Beyond the Red Wall: Why Labour lost, how the Conservatives won and what will happen next?
5 min read
'Beyond the Red Wall' is a candid account of how Labour came to lose its former heartlands – Deborah Mattinson’s conversations with previously loyal voters are an interesting perspective on a story I know well.
I couldn’t help but smile whilst poring through Deborah Mattinson’s account of her conversations with ‘red-wallers’, residents of those seats that changed hands and went Conservative in 2019. Her latest book, Beyond the Red Wall looks at the reasons and attitudes that framed the Conservative victory in countless traditional labour ‘heartlands’ in 2019 and, I think, reaches some fairly sound conclusions.
The comments that she heard in focus groups across Hyndburn, Darlington and Stoke are the same ones that I heard in Mansfield back in 2017 before we won that constituency for the first time in its history.
The cultural values that Labour espoused under Corbyn’s leadership were an anathema to red wall voters
“Labour no longer represents people like me” or “they used to be for the workers, but not anymore”. I heard this all the time, along with “I could never vote for THAT MAN” – meaning Corbyn of course. In a constituency that takes pride in its patriotism, in love of our country and our armed forces, the cultural values that Labour espoused under Corbyn’s leadership were an anathema to red wall voters. From Mattinson’s examples it seems that this feeling was even stronger in 2019 and is a huge part of what caused the Labour bricks to crumble.
I am delighted to be joined by new colleagues from across the Midlands and the North, many in unprecedented victories for their constituencies similar to the one we enjoyed in Mansfield two years earlier. Those new voices, with different accents and different experiences to many who have come before, have certainly changed the nature of the Parliamentary Conservative Party. I for one think that is brilliant.
It’s really interesting to hear a story that I know very well from one perspective told from the other side. Mattinson was a Labour Strategist as recently as working with Gordon Brown prior to him becoming PM in 2008. There is genuine honesty in the early part of the book, where she freely admits her shock at the scale of Labour’s unpopularity, but I think still correctly diagnoses things.
She surmises that Brexit was a symptom of a deeper cultural divide, as well as recognising the tone in which people across the ‘Red Wall’ refer to ‘Southerners’. This divide is bigger than just Brexit. It’s a perception of ‘haves’ and ‘have nots’, the ‘elites’ and ‘the rest’. It manifests itself in other ways too, like the hyper-polarised arguments about political correctness or the ongoing battle of Black Lives Matter.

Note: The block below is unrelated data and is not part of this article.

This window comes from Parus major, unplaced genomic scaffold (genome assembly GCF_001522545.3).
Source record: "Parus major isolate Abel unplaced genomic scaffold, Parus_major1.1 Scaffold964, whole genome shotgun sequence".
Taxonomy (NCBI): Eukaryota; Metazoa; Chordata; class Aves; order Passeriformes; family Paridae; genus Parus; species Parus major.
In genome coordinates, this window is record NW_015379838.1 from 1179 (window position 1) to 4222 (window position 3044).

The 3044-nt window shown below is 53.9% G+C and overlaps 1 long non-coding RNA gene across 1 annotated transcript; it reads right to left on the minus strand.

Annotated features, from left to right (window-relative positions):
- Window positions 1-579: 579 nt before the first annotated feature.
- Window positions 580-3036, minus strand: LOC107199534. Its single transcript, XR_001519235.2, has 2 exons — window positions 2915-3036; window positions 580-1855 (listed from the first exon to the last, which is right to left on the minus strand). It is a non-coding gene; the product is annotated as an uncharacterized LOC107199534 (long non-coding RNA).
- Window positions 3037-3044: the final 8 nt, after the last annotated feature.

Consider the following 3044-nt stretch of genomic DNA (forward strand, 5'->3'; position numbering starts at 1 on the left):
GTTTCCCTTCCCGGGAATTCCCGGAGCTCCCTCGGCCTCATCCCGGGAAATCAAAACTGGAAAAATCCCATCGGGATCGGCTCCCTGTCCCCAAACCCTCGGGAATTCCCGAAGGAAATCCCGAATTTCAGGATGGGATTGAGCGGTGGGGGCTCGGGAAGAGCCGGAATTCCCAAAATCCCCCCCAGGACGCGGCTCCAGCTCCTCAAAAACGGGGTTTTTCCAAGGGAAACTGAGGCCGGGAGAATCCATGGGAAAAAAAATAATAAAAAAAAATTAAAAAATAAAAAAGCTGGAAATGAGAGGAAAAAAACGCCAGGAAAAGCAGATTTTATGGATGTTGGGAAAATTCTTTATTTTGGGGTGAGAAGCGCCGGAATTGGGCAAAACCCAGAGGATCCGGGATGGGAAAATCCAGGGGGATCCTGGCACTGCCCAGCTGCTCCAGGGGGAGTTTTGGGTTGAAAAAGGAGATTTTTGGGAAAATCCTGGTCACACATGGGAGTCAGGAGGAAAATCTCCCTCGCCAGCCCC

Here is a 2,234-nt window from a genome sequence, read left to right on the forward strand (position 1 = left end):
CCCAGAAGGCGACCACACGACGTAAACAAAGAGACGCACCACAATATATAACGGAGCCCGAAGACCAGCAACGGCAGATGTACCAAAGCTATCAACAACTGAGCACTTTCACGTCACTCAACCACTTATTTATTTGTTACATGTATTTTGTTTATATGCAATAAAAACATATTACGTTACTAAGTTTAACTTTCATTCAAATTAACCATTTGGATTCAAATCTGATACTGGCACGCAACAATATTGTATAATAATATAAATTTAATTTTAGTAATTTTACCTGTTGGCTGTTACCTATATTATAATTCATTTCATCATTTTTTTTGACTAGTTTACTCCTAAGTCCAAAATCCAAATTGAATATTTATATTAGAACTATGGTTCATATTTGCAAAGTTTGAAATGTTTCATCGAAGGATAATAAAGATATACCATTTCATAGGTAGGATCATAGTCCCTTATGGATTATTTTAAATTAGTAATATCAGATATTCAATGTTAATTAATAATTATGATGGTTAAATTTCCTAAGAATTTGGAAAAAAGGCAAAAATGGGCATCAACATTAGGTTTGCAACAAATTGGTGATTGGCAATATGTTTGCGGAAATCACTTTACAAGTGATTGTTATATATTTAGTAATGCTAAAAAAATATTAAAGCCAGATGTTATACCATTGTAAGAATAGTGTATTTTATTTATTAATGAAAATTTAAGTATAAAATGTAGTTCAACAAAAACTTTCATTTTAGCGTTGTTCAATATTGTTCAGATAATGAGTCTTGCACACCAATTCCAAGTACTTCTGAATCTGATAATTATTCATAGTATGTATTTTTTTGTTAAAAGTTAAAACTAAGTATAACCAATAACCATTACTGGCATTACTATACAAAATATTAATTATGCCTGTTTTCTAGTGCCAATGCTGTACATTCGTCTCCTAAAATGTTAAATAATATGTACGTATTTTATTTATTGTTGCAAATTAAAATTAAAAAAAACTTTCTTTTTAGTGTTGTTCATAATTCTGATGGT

Whilst Corbyn and Brexit are major factors in accelerating this electoral shift, it’s actually a long term trend. Go back to 1997 and watch the Labour majorities in many of these seats fall consistently over the years. In Mansfield 20,000 became eleven, which became six, five and then gone. Twenty years of change, not just a recent phenomenon. The author admits that Labour never even once during her tenure thought to do focus groups in these ‘heartland’ seats. They took them for granted, and only realised too late that their hold wasn’t so firm as they’d thought.
In closing, Mattinson draws conclusions for the future, including what impact Covid might have on people’s electoral decisions (a whole new book in itself, one would imagine) concluding that views on Government and leadership had definitely changed, with the unprecedented health crisis leaving the PM on tricky ground. However she also noted that it had not yet changed the voting intention of the ‘red-wallers’ she met, with many sympathetic to the impossible challenge of keeping everyone happy through coronavirus, or saying that ‘true blue patriotism’ still left him head and shoulders above the Labour Party.
This is true in my experience too. I haven’t yet experienced any real shift back towards Labour in my own constituency, despite the obvious challenges and problems in fighting the virus. Keir Starmer has an awful lot to prove if he is to break through the barriers erected against Labour’s most recent incarnation in the Red Wall.
She proposes some aims for Starmer’s leadership. Number one: ‘Laying out what he believes in’. So far it seems Labour’s leader has still not recognised the frustrations of many working class voters on issues of culture. He took the knee for Black Lives Matter and spoke at his conference last week of a ‘systemic racism’, which seems to imply our country as a whole is racist and flies in the face of the pride in Britain; the patriotism that is described in the book. In my view there is a long way to go if they are to break through and claw those voters back...but then we live in unprecedented times.
Number two: prove they can be trusted with the economy, a tough nut to crack perhaps and particularly in opposition. Three and four are about getting back in touch with working class voters and addressing this perception of the North/South divide, whilst five is to ‘lay out a positive vision for Britain’.
These are probably fairly pertinent goals, and I think that all are actually inextricably linked. My own advice would be this: rebalancing the economy in favour of the north is vital to helping those voters feel like they are getting their fair share, it’s a ‘must’. But don’t underestimate the importance of British culture and working class values too. One will not be enough without the other and Keir Starmer is going to have to make big policy calls on issues like immigration, where expectations from red wall voters will likely be in total opposition with those of his members. Many big calls and tough tests lie ahead if he is to win their trust.
Ben Bradley is the Conservative MP for Mansfield.
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